Prescribing Trends of Oral Anticoagulants in US Patients With Cirrhosis and Nonvalvular Atrial Fibrillation.

Background Information Many patients with cirrhosis have concurrent nonvalvular atrial fibrillation. Data is lacking on the most recent oral anticoagulant use patterns among U. S. patients with cirrhosis and NVAF. Methods and Results Using MarketScan's reports, we found patients with cirrhosis and NVAF eligible for OACs. Among 32 487 patients, 44. 6% used OACs within 180 days of NVAF diagnosis, including DOACs or warfarin. OAC patients were less likely to have decompensated cirrhosis, thrombocytopenia, or chronic kidney disease/end-stage renal disease than OAC nonusers. Warfarin use dropped by 21% between 2012 and 2019, while DOAC usage increased by 31. 6%, and among all DOACs between 2012 and 2019, apixaban was the most commonly prescribed drug. DOAC usage among OAC users increased by 58. 9% compared to 59%. Conclusions DOAC use among U. S. patients with cirrhosis and NVAF has soared dramatically and surpassed warfarin, especially in decompensated cirrhosis.

Source link: https://europepmc.org/article/MED/36625307


PBMCs gene expression signature of advanced cirrhosis with high risk for clinically significant portal hypertension in HIV/HCV coinfected patients: A cross-control study.

BACKGROUND Patients with advanced cirrhosis are at a high risk of experiencing clinically relevant portal hypertension. We analyzed the gene expression profile of peripheral blood mononuclear cells from HIV/HCV coinfected patients to find a genetic signature of advanced cirrhosis with a high risk of CSPH. LSM 12. 5 kPa and u2265 25 kPa were found in 60 SDE transcripts among patients with LSM 12. 5 kPa and u2265 25 kPa. According to a region under the receiver operating characteristic curve of 0. 84, those 60 SDE transcripts collectively discriminated LSM u2265 25 kPa. We verified the two SDE transcripts with the highest discrimination capacity in a different cohort, demonstrating significant differences between 25 kPa and u2265 25 kPa. Conclusions A gene expression signature of 60 transcripts has been shown to advanced cirrhosis in HIV/HCV coinfected patients, who are at a high risk for CSPH.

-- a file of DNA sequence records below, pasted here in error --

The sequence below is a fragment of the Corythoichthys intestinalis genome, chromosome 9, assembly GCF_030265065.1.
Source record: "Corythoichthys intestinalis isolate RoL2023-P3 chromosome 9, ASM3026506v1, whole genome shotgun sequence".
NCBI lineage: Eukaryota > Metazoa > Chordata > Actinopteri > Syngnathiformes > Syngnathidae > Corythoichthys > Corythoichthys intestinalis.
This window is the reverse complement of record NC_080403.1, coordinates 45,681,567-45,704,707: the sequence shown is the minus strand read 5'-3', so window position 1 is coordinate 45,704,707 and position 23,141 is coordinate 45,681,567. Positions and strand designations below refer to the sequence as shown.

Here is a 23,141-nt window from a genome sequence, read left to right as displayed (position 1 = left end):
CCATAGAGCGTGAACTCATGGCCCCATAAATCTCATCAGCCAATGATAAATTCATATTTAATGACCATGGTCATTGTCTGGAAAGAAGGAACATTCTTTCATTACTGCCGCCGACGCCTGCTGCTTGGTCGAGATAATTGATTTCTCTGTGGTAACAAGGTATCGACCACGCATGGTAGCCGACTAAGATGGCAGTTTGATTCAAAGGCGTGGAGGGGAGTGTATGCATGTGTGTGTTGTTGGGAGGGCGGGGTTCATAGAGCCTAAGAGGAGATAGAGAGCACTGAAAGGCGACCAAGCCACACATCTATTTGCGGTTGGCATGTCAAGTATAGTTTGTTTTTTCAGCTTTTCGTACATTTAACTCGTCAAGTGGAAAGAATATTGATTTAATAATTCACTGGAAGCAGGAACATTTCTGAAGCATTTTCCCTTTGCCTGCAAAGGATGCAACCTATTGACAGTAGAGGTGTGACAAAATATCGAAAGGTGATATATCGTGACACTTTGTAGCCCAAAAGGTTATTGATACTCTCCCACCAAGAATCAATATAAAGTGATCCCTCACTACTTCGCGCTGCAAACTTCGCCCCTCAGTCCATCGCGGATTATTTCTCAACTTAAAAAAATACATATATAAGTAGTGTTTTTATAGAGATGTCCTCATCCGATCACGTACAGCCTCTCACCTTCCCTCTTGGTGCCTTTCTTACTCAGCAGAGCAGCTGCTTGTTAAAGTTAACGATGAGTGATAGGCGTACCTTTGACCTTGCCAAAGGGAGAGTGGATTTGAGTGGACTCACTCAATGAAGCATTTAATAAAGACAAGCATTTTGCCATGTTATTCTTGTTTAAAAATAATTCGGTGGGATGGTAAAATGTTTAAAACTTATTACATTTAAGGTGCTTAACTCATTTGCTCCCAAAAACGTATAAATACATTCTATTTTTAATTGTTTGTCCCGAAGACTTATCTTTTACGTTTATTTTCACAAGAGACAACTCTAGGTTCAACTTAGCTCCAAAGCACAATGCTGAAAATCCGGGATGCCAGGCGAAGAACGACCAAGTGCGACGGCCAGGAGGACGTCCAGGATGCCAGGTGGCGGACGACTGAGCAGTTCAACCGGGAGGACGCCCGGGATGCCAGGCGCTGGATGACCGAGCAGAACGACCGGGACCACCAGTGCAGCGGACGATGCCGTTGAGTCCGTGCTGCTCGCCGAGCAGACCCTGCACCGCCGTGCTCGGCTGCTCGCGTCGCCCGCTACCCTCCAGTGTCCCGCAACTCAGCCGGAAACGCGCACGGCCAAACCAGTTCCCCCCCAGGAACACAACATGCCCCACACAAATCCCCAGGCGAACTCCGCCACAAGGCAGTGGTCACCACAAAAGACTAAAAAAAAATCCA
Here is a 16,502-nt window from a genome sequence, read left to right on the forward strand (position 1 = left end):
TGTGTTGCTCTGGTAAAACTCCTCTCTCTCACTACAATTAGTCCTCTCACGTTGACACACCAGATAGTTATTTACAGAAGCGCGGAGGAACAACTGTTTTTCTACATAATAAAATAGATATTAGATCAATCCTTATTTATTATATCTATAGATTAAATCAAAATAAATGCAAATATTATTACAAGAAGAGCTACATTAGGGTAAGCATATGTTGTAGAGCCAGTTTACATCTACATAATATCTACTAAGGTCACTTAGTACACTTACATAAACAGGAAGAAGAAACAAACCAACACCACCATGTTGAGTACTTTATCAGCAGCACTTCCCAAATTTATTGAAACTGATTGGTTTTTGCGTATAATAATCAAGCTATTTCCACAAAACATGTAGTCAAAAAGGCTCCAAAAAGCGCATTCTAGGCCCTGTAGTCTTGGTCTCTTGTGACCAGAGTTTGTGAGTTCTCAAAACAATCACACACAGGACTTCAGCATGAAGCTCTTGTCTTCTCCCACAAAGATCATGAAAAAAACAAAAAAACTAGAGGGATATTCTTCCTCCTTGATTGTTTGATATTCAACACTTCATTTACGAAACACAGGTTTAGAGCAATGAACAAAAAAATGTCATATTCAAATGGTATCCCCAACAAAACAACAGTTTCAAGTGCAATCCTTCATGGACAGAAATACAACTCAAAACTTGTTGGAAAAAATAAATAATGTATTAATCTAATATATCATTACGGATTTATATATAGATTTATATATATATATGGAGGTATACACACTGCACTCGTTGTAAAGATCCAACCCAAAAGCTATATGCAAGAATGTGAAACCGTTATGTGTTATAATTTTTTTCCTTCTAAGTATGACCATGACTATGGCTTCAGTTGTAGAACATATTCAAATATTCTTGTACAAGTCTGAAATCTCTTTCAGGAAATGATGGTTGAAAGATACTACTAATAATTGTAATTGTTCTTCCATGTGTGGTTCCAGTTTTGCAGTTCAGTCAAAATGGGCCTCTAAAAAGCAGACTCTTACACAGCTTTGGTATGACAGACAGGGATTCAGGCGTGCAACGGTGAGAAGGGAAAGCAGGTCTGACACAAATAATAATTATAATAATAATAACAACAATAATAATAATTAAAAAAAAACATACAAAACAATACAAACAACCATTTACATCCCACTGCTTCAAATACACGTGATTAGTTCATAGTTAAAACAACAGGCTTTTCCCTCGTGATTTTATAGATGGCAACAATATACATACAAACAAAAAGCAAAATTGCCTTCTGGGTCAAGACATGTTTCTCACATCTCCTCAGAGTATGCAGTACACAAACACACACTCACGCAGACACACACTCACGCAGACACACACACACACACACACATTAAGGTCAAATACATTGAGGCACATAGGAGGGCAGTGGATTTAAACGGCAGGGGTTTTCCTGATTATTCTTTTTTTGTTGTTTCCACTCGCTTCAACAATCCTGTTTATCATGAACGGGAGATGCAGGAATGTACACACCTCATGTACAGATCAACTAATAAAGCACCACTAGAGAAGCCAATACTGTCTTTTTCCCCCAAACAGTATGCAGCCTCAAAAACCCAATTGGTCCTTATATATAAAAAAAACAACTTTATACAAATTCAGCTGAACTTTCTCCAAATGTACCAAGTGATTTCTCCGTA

Source link: https://europepmc.org/article/MED/36628818


Costs of a structured early detection program for advanced liver fibrosis and cirrhosis: insights on the "plus" of Check-up 35.

Background The establishment of a liver cirrhosis screening scheme in a general population has been discussed for some time. Methods This research establishes the estimated diagnostic costs of SEAL in routine care and their drivers, as well as reports on current CLD etiologies in this check-up group. Patients with fibrosis/cirrhosis have varying diagnostic costs, ranging from EUR 5. 99 to 13. 74 per Check-up 35 participant and between EUR 1,577. 06 and 3,620. 52 per patient diagnosed with fibrosis/cirrhosis, depending on the estimated biopsy rates and the diagnostic procedure. Discussion The SEAL algorithm's liver screening procedure could be performed at moderate costs. Screening costs in routine care are influenced by actual biopsy results and procedures, attendance rates among liver specialists, and the prevalence of fibrosis in the Check-up 35 population. No alternative to SEAL is better than SEAL. The virus screening for viral hepatitis was recently added to Check-up 35 as a once-in-a-lifetime component of Check-up 35.

Source link: https://europepmc.org/article/MED/36623821

* Please keep in mind that all text is summarized by machine, we do not bear any responsibility, and you should always check original source before taking any actions

* Please keep in mind that all text is summarized by machine, we do not bear any responsibility, and you should always check original source before taking any actions